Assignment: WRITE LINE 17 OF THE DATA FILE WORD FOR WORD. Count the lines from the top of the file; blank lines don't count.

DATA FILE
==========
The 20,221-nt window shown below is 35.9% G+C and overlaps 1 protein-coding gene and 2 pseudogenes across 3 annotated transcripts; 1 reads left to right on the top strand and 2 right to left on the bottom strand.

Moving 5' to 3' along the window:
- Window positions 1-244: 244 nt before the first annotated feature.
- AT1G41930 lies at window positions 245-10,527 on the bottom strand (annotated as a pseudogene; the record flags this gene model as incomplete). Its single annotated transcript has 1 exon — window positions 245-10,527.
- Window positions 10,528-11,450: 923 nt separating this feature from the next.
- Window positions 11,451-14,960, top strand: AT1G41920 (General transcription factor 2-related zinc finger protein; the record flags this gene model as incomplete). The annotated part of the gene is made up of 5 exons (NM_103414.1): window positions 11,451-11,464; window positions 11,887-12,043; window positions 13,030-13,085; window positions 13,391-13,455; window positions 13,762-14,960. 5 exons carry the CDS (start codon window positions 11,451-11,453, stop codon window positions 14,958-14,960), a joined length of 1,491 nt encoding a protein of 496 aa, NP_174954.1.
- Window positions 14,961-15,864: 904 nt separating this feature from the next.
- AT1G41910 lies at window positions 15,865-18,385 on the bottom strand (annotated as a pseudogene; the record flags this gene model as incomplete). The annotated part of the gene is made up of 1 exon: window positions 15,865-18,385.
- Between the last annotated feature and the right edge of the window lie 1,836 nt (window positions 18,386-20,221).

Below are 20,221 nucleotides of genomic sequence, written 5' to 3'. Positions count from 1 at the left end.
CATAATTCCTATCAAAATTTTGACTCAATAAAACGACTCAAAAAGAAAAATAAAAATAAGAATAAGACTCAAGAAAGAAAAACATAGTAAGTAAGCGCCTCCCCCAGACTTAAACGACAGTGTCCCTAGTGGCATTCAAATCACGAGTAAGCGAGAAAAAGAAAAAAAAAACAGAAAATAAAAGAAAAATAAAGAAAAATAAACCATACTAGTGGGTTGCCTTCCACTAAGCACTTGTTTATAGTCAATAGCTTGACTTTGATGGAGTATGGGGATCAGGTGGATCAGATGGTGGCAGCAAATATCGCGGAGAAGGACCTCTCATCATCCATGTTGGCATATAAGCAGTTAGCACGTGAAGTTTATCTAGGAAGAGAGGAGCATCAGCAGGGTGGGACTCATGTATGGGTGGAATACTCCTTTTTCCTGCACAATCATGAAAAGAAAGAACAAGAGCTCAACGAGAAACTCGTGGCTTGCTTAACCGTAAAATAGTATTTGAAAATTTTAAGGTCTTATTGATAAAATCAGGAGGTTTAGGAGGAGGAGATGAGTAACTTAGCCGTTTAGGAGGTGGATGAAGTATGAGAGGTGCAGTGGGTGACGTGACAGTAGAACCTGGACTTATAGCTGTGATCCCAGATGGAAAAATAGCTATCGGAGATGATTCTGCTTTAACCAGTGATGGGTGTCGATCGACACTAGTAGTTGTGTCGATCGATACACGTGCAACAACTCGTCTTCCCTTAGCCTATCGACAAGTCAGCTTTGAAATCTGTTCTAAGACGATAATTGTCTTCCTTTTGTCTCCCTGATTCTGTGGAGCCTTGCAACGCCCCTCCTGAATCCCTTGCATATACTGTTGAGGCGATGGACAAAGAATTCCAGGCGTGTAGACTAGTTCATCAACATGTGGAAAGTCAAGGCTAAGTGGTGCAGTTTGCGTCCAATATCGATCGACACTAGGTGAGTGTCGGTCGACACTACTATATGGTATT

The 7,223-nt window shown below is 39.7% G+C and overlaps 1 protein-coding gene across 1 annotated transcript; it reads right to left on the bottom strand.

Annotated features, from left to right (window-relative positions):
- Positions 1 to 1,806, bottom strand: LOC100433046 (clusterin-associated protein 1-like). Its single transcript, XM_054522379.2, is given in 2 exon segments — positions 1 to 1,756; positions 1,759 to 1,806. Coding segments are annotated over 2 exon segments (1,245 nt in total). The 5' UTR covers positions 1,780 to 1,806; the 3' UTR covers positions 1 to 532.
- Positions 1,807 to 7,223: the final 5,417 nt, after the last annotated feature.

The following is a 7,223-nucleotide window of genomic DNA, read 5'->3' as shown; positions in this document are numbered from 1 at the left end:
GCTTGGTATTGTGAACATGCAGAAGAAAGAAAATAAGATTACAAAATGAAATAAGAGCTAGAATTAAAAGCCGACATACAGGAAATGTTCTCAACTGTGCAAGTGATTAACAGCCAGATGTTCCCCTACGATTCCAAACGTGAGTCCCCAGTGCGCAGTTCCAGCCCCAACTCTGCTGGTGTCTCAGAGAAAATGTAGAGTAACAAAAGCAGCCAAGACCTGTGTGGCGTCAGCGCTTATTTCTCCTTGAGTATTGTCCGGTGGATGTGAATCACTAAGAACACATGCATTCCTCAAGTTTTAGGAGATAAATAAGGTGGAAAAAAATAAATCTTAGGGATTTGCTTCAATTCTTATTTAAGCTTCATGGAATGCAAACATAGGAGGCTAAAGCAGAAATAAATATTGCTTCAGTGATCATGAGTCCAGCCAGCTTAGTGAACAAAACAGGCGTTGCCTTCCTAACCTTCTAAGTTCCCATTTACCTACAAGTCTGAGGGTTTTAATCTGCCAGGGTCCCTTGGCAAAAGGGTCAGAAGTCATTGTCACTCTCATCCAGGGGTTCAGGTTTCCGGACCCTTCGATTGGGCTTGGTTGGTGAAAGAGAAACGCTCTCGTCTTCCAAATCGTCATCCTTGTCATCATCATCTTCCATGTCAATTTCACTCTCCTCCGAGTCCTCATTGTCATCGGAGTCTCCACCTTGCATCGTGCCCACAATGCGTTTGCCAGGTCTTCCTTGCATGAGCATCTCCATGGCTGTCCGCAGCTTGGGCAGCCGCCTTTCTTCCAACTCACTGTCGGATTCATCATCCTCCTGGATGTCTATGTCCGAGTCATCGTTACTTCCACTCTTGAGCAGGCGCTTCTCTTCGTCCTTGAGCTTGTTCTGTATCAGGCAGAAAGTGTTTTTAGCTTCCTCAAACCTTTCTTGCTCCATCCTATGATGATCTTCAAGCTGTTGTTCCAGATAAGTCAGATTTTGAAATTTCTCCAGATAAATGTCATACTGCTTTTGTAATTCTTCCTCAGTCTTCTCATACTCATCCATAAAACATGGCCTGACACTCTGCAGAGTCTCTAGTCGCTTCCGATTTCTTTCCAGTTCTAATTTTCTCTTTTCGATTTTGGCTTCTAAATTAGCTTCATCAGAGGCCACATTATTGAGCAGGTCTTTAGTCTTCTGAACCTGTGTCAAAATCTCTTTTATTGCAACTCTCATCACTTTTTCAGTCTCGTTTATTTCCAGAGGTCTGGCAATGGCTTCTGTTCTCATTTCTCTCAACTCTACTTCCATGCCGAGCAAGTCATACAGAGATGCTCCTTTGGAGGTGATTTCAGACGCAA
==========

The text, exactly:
GCTTGGTATTGTGAACATGCAGAAGAAAGAAAATAAGATTACAAAATGAAATAAGAGCTAGAATTAAAAGCCGACATACAGGAAATGTTCTCAACTGTGCAAGTGATTAACAGCCAGATGTTCCCCTACGATTCCAAACGTGAGTCCCCAGTGCGCAGTTCCAGCCCCAACTCTGCTGGTGTCTCAGAGAAAATGTAGAGTAACAAAAGCAGCCAAGACCTGTGTGGCGTCAGCGCTTATTTCTCCTTGAGTATTGTCCGGTGGATGTGAATCACTAAGAACACATGCATTCCTCAAGTTTTAGGAGATAAATAAGGTGGAAAAAAATAAATCTTAGGGATTTGCTTCAATTCTTATTTAAGCTTCATGGAATGCAAACATAGGAGGCTAAAGCAGAAATAAATATTGCTTCAGTGATCATGAGTCCAGCCAGCTTAGTGAACAAAACAGGCGTTGCCTTCCTAACCTTCTAAGTTCCCATTTACCTACAAGTCTGAGGGTTTTAATCTGCCAGGGTCCCTTGGCAAAAGGGTCAGAAGTCATTGTCACTCTCATCCAGGGGTTCAGGTTTCCGGACCCTTCGATTGGGCTTGGTTGGTGAAAGAGAAACGCTCTCGTCTTCCAAATCGTCATCCTTGTCATCATCATCTTCCATGTCAATTTCACTCTCCTCCGAGTCCTCATTGTCATCGGAGTCTCCACCTTGCATCGTGCCCACAATGCGTTTGCCAGGTCTTCCTTGCATGAGCATCTCCATGGCTGTCCGCAGCTTGGGCAGCCGCCTTTCTTCCAACTCACTGTCGGATTCATCATCCTCCTGGATGTCTATGTCCGAGTCATCGTTACTTCCACTCTTGAGCAGGCGCTTCTCTTCGTCCTTGAGCTTGTTCTGTATCAGGCAGAAAGTGTTTTTAGCTTCCTCAAACCTTTCTTGCTCCATCCTATGATGATCTTCAAGCTGTTGTTCCAGATAAGTCAGATTTTGAAATTTCTCCAGATAAATGTCATACTGCTTTTGTAATTCTTCCTCAGTCTTCTCATACTCATCCATAAAACATGGCCTGACACTCTGCAGAGTCTCTAGTCGCTTCCGATTTCTTTCCAGTTCTAATTTTCTCTTTTCGATTTTGGCTTCTAAATTAGCTTCATCAGAGGCCACATTATTGAGCAGGTCTTTAGTCTTCTGAACCTGTGTCAAAATCTCTTTTATTGCAACTCTCATCACTTTTTCAGTCTCGTTTATTTCCAGAGGTCTGGCAATGGCTTCTGTTCTCATTTCTCTCAACTCTACTTCCATGCCGAGCAAGTCATACAGAGATGCTCCTTTGGAGGTGATTTCAGACGCAA